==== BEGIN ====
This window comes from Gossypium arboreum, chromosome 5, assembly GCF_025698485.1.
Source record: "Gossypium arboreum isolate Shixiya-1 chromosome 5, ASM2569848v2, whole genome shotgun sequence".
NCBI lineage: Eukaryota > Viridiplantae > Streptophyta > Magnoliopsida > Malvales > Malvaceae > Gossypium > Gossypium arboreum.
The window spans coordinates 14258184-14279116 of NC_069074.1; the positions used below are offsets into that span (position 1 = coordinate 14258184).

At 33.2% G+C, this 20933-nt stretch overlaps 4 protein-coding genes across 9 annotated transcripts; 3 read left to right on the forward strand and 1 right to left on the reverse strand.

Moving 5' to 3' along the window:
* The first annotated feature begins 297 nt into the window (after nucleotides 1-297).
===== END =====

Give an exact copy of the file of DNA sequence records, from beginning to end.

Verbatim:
This window comes from Gossypium arboreum, chromosome 5, assembly GCF_025698485.1.
Source record: "Gossypium arboreum isolate Shixiya-1 chromosome 5, ASM2569848v2, whole genome shotgun sequence".
NCBI lineage: Eukaryota > Viridiplantae > Streptophyta > Magnoliopsida > Malvales > Malvaceae > Gossypium > Gossypium arboreum.
The window spans coordinates 14258184-14279116 of NC_069074.1; the positions used below are offsets into that span (position 1 = coordinate 14258184).

At 33.2% G+C, this 20933-nt stretch overlaps 4 protein-coding genes across 9 annotated transcripts; 3 read left to right on the forward strand and 1 right to left on the reverse strand.

Moving 5' to 3' along the window:
* The first annotated feature begins 297 nt into the window (after nucleotides 1-297).